The site of the planned Stronelairg windfarm. Photo: Karl and Ali CC-BY-SA-2.0

The site of the planned Stronelairg windfarm. Photo: Karl and Ali CC-BY-SA-2.0

A leading conservation charity has won a legal battle against Scottish Ministers approval of a controversial windfarm proposal.

The John Muir Trust said it was delighted that a judicial review of the decision to give the go-ahead for the Stronelairg development found in its favour.

Lord Jones today delivered his decision at the Court of Session, ‘reducing’ ministers’ consent for the windfarm in the Monadhliath Mountains, effectively reversing their approval for the Scottish and Southern Energy plans.

The trust urged the Government and Scottish Natural Heritage to designate the area as wild land. SNH had removed the area from its wild land area maps after the initial approval for the windfarm was granted.

The 67-turbine development, which would have extended over an area the size of Inverness, was given the go-ahead by the energy minister in June 2014. The John Muir Trust said 70 per cent of the Stronelairg site consists of wet peatland, Scotland’s miniature version of the rainforest, which would have faced severe disruption as a result of the excavation of 22 million cubic feet of stone from the area.

Lord Jones ruled in his decision released today that members of the public had been denied the opportunity to comment on a revised planning application for the proposed windfarm, and that Scottish Ministers did not take into account Scottish Natural Heritage’s objection in principle to any windfarm development at Stronelairg.

Due to these errors, Lord Jones reduced the Ministers’ decision to grant consent for the wind farm.

Stuart Brooks, John Muir Trust chief executive said: “This is great news for all those who love Scotland’s wild land and wish to see it protected. A financial appeal brought a tremendous level of support from over a thousand wellwishers, allowing the trust to proceed. Lord Jones has now decided the Trust’s court action was well founded.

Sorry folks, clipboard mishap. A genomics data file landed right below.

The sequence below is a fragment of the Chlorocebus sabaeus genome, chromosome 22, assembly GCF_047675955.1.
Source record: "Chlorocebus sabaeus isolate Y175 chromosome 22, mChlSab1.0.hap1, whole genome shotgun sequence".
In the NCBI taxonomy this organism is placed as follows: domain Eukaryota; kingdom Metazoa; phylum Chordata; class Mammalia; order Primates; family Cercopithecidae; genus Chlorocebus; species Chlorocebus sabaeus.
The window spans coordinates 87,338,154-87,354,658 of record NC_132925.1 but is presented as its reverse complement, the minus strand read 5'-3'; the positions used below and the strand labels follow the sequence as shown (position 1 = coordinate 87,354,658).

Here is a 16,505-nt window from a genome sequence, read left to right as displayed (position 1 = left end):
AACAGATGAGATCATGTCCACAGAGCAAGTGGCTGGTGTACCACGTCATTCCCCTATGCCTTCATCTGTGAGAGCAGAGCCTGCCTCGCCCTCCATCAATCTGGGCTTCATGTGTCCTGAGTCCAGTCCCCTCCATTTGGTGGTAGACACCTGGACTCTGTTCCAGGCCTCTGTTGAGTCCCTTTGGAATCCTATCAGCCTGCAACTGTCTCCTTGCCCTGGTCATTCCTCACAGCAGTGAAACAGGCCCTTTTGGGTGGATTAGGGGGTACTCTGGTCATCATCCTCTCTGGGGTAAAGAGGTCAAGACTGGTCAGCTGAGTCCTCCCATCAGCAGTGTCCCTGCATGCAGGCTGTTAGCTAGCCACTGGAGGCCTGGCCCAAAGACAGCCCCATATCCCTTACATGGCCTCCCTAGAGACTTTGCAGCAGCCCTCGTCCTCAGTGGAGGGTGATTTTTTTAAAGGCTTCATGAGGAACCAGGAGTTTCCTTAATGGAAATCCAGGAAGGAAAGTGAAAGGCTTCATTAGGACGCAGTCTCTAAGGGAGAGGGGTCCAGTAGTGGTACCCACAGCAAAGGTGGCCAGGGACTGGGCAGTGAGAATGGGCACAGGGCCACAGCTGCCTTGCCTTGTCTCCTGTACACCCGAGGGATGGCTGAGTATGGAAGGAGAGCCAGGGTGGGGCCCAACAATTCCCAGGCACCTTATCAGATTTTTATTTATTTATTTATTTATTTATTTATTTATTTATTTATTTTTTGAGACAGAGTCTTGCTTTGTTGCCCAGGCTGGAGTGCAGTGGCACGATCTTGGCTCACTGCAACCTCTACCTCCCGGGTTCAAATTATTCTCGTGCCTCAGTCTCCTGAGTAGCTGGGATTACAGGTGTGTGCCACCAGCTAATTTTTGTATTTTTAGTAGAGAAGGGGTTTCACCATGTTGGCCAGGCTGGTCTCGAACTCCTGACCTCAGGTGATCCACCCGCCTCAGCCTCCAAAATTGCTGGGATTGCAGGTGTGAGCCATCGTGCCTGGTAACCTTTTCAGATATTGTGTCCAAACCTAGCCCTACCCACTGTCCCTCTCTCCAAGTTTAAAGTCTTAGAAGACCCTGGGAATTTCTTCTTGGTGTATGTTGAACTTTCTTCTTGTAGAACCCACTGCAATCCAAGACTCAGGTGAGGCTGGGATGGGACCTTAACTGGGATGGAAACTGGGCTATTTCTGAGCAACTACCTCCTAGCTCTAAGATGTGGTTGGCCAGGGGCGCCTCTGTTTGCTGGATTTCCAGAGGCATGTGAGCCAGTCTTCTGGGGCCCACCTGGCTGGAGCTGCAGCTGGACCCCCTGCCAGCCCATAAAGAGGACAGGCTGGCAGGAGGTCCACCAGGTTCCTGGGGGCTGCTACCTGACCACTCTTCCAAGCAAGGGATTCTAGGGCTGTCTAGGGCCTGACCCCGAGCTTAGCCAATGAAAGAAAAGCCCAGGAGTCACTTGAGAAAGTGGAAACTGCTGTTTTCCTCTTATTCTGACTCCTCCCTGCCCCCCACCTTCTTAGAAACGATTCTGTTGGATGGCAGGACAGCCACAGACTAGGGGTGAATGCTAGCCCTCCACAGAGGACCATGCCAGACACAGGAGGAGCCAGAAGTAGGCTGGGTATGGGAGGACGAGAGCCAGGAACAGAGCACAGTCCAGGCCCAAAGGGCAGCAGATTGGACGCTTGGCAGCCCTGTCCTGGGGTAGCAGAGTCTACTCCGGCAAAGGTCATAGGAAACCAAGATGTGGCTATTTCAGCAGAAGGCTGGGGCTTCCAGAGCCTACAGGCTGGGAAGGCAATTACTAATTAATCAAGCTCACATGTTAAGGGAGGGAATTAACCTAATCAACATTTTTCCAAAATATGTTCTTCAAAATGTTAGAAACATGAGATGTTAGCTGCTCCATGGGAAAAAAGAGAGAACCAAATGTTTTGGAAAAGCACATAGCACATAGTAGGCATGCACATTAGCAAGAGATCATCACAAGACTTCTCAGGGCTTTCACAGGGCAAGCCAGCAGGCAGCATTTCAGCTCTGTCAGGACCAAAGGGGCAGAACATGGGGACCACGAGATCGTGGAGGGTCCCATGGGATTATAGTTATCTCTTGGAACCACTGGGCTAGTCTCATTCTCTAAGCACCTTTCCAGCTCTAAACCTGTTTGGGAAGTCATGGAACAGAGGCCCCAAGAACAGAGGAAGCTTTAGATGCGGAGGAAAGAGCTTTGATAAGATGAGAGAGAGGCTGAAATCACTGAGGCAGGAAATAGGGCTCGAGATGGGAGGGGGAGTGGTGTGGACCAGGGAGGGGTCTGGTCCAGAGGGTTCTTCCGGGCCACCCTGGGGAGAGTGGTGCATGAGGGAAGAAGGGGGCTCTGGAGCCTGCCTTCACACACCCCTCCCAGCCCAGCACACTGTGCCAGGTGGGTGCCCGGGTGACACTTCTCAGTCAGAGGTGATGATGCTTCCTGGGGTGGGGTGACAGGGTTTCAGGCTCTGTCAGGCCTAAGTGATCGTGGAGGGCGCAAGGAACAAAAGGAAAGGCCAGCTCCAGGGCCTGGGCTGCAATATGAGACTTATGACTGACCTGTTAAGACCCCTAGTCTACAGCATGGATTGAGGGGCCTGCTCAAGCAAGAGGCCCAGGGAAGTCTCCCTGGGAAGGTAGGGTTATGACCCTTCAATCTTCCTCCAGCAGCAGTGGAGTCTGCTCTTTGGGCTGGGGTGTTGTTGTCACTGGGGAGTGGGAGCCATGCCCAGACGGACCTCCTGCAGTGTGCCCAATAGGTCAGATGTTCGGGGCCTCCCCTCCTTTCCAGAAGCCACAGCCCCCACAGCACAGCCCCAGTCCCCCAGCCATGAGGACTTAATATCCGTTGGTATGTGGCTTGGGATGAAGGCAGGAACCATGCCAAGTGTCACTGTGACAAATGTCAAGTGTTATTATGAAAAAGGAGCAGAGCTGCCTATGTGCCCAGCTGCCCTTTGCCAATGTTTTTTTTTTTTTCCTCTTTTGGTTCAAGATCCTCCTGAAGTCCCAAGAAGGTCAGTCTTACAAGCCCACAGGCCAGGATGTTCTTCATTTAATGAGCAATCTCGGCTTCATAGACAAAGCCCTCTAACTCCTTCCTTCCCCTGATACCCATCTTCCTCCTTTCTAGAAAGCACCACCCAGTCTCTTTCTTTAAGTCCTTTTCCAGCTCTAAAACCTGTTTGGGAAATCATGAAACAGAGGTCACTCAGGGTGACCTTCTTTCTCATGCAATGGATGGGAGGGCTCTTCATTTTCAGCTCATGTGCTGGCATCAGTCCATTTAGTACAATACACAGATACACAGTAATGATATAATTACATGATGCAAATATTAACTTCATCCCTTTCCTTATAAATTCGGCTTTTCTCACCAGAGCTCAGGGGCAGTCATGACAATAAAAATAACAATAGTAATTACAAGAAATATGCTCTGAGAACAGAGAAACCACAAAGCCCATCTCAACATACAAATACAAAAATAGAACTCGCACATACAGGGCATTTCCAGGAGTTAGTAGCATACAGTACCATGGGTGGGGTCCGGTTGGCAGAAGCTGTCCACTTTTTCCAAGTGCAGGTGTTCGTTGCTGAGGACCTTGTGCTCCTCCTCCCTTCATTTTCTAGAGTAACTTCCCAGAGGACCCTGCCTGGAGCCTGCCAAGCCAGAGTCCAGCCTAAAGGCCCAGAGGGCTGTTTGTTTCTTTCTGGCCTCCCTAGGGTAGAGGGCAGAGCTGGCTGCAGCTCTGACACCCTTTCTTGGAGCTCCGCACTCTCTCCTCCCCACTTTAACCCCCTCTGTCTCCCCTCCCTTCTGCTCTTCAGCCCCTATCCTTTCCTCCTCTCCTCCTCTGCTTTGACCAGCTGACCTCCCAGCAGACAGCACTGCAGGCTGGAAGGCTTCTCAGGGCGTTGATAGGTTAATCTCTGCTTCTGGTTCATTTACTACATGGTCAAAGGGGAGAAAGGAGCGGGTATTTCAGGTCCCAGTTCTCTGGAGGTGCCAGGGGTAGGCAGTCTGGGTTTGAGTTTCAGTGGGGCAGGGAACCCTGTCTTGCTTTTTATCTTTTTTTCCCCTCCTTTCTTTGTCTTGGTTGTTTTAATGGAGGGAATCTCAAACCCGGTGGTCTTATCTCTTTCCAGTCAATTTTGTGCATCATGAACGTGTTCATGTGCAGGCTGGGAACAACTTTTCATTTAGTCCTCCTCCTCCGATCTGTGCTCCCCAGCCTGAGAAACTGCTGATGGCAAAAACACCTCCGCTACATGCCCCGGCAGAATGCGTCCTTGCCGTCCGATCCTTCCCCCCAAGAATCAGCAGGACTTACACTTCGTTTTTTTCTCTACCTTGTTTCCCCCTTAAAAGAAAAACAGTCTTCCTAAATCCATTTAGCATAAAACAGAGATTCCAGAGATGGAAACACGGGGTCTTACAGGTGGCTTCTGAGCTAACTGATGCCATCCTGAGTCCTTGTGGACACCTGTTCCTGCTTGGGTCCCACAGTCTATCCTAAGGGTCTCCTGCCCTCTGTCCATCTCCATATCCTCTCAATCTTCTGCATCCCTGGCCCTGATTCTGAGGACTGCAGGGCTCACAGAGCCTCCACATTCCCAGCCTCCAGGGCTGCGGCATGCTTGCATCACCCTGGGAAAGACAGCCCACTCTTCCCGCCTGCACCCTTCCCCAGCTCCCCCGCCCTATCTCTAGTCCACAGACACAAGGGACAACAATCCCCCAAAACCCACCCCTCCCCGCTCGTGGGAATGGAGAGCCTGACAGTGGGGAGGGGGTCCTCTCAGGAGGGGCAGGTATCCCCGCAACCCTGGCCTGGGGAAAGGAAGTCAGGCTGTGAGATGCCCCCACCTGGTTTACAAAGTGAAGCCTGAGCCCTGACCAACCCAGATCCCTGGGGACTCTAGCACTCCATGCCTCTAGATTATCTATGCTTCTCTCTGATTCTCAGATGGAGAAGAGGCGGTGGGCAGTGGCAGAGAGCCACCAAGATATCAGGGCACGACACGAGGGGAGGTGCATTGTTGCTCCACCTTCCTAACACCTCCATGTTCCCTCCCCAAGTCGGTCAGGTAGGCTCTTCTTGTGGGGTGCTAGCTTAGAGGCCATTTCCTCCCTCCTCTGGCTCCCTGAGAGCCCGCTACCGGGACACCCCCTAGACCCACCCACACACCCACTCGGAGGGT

“Due to the impact this approval had on a wild land area – which led to Scottish National Heritage removing a significant area from its wild land areas map – the trust very reluctantly took this judicial review against the government.

“Crucially, in rejecting an argument by the Scottish Ministers that the trust was not prejudiced by the minister’s decision, Lord Jones concluded that the trust was taking the action for the public good. He said: ‘The interest of any non-governmental organisation, such as the trust, is deemed sufficient. The question, therefore, is not whether the trust was prejudiced, but whether members of the public were prejudiced’.

“Lord Jones rightly identified that this case was taken and won in the public interest so the right thing for Scottish ministers to do is not to appeal this decision.

“The trust will now be asking Scottish Natural Heritage and the Scottish Government to reinstate the Stronelairg area in the wild land areas map, giving an important piece of our natural heritage – including vast swathes of peatland which help to mitigate climate change – some measure of protection.

“SSE should recognise that this was the wrong development, of the wrong size and in the wrong place. The company now has an opportunity to show that they are listening to communities and tourism bodies and to engage with others to revitalise the natural environment there rather than pursue this damaging development which would cover a footprint the size of Inverness.

“Lessons need to be learned from the lack of proper procedure and incorrect decision-making by the government.”

The National Trust for Scotland also welcomed the ruling. Director of conservation and projects Terry Levinthal said: “This is an incredibly significant decision and a tribute to the persistence and bravery of the John Muir Trust in going to law to address clear weaknesses within the planning system.

“The National Trust for Scotland supported the JMT because the evidence from Stronelairg, as confirmed by the judicial review, was that the Scottish Government appeared to ignore its own advisors on the detrimental ecological impacts of the 67 turbines on an exceptional area of wild land.

“As a nation, we count on the Government to have in place a fair and transparent process that ensures proposed developments like Stronelairg are properly scrutinised. All factors must be considered fully, and not ignored if they happen to be inconvenient in respect of political priorities.

“Together with the JMT and RSPB Scotland, we raised our concerns in an open letter earlier in the year and were promised a meeting with the First Minister as a result. This has not materialised but we are going to meet with Alex Neil, the Cabinet Secretary responsible for planning, later this month.

“Clearly, this decision should have an influence on the current review of the national planning system, and this is one of the things we will be raising with the Cabinet Secretary.”

An SSE spokesperson said: “We are disappointed with the result of the judicial review of the consent decision for Stronelairg windfarm.

“We will now review the judgement in detail and consider our options accordingly.”

The full judgement can be read online.

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